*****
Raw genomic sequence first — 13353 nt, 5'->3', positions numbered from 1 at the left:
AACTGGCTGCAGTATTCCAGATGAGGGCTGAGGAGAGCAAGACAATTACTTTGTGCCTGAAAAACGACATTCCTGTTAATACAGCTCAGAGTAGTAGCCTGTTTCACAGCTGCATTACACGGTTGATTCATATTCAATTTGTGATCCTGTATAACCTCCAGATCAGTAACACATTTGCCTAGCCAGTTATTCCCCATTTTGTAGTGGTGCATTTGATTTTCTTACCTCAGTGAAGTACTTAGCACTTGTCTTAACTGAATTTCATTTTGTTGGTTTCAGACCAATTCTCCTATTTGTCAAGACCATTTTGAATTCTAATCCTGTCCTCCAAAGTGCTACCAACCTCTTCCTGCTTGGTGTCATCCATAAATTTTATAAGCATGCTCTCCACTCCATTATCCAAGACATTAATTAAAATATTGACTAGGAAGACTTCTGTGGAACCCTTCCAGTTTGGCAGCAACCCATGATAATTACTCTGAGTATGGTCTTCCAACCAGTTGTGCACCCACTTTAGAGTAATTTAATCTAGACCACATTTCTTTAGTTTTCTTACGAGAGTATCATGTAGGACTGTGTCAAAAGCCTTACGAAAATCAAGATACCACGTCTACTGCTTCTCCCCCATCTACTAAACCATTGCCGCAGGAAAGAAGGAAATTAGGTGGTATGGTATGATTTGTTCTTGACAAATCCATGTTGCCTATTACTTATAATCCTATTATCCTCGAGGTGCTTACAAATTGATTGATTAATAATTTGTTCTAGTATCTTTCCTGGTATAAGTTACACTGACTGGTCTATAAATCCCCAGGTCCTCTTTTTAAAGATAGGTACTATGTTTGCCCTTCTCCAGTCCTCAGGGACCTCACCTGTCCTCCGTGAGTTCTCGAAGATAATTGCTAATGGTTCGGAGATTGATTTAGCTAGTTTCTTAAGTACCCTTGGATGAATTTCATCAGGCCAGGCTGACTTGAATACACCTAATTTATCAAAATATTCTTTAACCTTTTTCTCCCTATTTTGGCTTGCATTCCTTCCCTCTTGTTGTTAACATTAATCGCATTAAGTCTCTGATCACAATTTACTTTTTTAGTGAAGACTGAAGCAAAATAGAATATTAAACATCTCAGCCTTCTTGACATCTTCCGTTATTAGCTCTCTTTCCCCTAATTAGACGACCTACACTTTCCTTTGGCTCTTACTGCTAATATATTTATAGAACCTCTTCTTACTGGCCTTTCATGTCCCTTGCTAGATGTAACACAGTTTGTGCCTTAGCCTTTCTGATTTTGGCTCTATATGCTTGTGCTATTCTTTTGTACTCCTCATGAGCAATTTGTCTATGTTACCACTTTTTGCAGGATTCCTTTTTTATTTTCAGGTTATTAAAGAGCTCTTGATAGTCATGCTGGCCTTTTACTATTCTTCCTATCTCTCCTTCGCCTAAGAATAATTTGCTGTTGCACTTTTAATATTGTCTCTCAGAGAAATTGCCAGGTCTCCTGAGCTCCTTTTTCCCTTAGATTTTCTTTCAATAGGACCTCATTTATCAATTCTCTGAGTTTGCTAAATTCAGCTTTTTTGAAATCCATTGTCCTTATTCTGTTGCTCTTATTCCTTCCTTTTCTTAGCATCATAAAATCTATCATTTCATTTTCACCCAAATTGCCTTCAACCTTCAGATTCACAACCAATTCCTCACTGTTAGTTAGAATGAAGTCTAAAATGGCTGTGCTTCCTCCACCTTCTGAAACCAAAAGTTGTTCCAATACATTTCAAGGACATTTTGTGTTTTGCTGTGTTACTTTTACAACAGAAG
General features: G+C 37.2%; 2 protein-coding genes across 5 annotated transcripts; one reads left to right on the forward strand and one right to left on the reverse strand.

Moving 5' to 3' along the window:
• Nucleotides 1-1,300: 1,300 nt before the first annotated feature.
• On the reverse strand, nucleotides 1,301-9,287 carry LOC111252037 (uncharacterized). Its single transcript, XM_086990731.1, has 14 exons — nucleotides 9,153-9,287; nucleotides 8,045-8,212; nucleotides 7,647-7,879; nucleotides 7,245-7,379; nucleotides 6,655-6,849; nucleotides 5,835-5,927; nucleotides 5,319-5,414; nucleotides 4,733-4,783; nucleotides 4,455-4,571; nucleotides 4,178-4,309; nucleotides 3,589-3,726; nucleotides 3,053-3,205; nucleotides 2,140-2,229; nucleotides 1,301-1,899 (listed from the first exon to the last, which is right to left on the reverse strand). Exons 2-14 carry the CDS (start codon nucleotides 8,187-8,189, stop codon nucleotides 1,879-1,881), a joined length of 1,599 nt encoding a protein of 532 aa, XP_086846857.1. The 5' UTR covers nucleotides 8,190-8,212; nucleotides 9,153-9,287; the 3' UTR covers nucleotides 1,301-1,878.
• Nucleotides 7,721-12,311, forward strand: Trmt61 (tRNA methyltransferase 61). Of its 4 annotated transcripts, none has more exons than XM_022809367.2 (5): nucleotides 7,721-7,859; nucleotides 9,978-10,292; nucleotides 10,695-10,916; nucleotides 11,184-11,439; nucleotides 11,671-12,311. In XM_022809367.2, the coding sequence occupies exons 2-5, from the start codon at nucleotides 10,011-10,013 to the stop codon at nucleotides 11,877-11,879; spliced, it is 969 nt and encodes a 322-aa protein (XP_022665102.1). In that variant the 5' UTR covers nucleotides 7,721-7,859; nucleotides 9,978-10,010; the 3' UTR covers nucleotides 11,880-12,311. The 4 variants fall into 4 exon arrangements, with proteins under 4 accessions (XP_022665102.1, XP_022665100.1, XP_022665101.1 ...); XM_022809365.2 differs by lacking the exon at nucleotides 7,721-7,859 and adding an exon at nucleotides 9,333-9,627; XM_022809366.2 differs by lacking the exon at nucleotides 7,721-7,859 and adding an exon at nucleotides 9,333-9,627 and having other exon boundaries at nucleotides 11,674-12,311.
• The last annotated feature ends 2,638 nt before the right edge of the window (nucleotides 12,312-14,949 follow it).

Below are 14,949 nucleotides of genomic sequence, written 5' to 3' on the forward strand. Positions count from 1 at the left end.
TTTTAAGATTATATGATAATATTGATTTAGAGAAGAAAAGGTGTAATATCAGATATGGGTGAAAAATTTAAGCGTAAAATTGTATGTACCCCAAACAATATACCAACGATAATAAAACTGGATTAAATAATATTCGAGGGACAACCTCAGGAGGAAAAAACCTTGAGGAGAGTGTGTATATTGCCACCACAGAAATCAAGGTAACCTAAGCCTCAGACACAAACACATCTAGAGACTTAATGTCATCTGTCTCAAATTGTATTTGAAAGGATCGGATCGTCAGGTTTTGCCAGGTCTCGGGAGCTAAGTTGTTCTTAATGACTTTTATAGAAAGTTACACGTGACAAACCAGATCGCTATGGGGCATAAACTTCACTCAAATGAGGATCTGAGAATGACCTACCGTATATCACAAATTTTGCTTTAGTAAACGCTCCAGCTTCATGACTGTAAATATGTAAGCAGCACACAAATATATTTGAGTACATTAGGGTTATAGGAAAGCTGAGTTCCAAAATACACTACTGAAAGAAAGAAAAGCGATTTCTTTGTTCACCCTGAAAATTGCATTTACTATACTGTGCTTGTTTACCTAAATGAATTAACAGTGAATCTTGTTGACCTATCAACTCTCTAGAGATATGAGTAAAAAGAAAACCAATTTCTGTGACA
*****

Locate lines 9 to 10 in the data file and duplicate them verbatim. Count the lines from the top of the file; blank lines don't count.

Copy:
Below are 14,949 nucleotides of genomic sequence, written 5' to 3' on the forward strand. Positions count from 1 at the left end.
TTTTAAGATTATATGATAATATTGATTTAGAGAAGAAAAGGTGTAATATCAGATATGGGTGAAAAATTTAAGCGTAAAATTGTATGTACCCCAAACAATATACCAACGATAATAAAACTGGATTAAATAATATTCGAGGGACAACCTCAGGAGGAAAAAACCTTGAGGAGAGTGTGTATATTGCCACCACAGAAATCAAGGTAACCTAAGCCTCAGACACAAACACATCTAGAGACTTAATGTCATCTGTCTCAAATTGTATTTGAAAGGATCGGATCGTCAGGTTTTGCCAGGTCTCGGGAGCTAAGTTGTTCTTAATGACTTTTATAGAAAGTTACACGTGACAAACCAGATCGCTATGGGGCATAAACTTCACTCAAATGAGGATCTGAGAATGACCTACCGTATATCACAAATTTTGCTTTAGTAAACGCTCCAGCTTCATGACTGTAAATATGTAAGCAGCACACAAATATATTTGAGTACATTAGGGTTATAGGAAAGCTGAGTTCCAAAATACACTACTGAAAGAAAGAAAAGCGATTTCTTTGTTCACCCTGAAAATTGCATTTACTATACTGTGCTTGTTTACCTAAATGAATTAACAGTGAATCTTGTTGACCTATCAACTCTCTAGAGATATGAGTAAAAAGAAAACCAATTTCTGTGACA